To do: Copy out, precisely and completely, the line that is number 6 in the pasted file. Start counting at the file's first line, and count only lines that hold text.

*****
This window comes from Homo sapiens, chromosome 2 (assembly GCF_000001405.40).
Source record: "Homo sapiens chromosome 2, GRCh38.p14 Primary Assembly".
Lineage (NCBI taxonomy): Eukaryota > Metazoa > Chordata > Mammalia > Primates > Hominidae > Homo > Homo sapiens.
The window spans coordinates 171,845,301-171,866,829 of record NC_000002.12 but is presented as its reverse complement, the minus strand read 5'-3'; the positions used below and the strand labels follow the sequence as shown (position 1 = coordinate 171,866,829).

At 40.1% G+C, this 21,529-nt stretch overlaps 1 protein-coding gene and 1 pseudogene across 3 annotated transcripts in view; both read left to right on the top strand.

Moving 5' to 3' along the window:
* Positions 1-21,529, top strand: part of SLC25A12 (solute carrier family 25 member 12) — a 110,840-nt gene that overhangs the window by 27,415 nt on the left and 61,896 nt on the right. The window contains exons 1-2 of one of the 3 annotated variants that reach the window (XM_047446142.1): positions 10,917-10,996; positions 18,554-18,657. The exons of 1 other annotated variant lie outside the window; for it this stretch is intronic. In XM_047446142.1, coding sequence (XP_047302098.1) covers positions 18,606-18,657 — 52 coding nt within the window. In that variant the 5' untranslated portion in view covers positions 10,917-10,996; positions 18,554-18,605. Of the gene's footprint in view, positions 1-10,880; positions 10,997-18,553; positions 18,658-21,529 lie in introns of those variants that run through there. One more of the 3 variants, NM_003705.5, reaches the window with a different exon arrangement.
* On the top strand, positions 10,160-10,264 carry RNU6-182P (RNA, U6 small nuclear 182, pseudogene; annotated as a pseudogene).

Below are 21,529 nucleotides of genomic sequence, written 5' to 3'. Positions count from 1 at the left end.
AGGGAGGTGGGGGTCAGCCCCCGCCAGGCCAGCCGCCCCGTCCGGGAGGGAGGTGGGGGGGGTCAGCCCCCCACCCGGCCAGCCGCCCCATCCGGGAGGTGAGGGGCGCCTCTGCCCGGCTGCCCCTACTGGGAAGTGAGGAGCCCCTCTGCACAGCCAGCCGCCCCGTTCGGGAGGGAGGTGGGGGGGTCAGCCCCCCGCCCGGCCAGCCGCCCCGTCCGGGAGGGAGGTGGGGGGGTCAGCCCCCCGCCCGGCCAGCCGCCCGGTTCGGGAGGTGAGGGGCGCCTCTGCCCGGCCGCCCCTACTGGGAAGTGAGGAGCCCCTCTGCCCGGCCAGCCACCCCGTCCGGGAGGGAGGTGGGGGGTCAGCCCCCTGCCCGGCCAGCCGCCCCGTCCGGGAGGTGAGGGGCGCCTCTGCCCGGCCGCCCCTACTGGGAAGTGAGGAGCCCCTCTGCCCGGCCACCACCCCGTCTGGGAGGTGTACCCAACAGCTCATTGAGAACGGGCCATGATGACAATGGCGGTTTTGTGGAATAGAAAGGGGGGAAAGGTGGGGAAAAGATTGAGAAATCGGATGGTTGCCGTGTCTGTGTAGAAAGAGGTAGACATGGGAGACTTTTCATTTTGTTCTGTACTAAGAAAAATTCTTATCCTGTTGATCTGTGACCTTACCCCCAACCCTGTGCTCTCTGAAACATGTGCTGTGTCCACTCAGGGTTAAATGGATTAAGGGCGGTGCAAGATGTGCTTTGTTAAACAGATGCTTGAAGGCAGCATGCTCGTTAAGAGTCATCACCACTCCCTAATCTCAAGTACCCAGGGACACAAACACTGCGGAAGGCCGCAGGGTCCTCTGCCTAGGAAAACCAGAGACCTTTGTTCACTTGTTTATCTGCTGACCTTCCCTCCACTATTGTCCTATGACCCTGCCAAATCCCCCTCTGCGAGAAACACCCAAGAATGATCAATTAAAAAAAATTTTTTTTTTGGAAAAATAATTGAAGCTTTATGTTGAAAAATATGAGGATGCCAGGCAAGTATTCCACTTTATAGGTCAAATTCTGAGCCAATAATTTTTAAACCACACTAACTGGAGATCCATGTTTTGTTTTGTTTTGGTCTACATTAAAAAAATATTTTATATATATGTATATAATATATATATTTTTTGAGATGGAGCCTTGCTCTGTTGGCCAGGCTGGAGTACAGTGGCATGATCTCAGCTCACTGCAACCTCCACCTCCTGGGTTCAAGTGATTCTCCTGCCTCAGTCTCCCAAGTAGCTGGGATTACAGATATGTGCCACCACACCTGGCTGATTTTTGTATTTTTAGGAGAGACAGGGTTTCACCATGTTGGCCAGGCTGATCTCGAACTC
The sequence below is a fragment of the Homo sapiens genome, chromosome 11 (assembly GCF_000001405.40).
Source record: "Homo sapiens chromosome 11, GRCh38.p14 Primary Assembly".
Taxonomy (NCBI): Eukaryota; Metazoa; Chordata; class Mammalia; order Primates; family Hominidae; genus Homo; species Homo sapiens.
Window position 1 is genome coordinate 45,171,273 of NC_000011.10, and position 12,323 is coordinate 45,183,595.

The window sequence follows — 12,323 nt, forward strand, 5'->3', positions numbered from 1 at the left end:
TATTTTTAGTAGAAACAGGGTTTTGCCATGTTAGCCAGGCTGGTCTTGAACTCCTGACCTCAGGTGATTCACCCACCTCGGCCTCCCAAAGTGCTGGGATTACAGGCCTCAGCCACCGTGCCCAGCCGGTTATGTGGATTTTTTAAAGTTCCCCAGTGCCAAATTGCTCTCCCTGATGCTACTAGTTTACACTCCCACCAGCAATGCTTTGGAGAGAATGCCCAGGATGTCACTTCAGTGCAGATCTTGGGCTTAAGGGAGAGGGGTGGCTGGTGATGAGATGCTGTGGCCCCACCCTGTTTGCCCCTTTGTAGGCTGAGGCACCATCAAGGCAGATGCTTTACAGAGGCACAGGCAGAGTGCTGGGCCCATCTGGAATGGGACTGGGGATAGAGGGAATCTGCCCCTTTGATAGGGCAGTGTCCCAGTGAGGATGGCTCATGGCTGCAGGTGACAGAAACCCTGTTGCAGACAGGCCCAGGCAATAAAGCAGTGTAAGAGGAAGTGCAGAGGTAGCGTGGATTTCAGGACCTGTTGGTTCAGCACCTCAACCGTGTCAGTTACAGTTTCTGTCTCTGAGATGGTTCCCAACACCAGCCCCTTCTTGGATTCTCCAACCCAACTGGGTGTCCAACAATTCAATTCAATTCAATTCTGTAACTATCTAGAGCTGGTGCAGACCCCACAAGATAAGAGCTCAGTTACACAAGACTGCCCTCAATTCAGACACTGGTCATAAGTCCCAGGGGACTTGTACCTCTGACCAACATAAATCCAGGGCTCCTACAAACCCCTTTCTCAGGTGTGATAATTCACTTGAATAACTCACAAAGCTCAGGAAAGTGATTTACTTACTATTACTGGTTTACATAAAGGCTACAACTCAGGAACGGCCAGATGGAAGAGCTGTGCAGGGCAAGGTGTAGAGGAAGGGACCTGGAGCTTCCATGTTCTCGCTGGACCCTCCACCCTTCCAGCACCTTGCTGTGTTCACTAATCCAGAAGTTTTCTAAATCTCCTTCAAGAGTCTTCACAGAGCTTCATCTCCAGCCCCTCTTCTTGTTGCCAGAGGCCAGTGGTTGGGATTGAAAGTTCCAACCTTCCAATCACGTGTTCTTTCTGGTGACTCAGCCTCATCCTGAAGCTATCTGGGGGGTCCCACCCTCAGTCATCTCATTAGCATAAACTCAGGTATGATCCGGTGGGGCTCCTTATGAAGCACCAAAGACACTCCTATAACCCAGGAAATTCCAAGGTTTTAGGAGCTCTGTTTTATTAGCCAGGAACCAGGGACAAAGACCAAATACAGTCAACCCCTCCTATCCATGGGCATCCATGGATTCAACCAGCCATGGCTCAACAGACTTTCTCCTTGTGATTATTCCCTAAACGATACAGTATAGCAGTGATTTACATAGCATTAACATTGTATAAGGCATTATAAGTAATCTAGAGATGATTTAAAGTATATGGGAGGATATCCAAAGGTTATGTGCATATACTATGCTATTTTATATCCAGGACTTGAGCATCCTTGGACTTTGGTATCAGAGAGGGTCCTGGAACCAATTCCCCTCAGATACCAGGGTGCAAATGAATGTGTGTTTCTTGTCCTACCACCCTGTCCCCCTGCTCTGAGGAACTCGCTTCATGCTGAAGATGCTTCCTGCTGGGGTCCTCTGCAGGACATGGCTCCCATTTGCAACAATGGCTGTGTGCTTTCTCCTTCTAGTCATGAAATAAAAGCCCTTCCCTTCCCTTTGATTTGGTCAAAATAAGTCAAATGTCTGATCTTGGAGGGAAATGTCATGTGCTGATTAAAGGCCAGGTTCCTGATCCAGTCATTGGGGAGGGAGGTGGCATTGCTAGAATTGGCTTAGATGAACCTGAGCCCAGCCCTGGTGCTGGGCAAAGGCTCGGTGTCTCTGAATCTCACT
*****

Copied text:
Moving 5' to 3' along the window: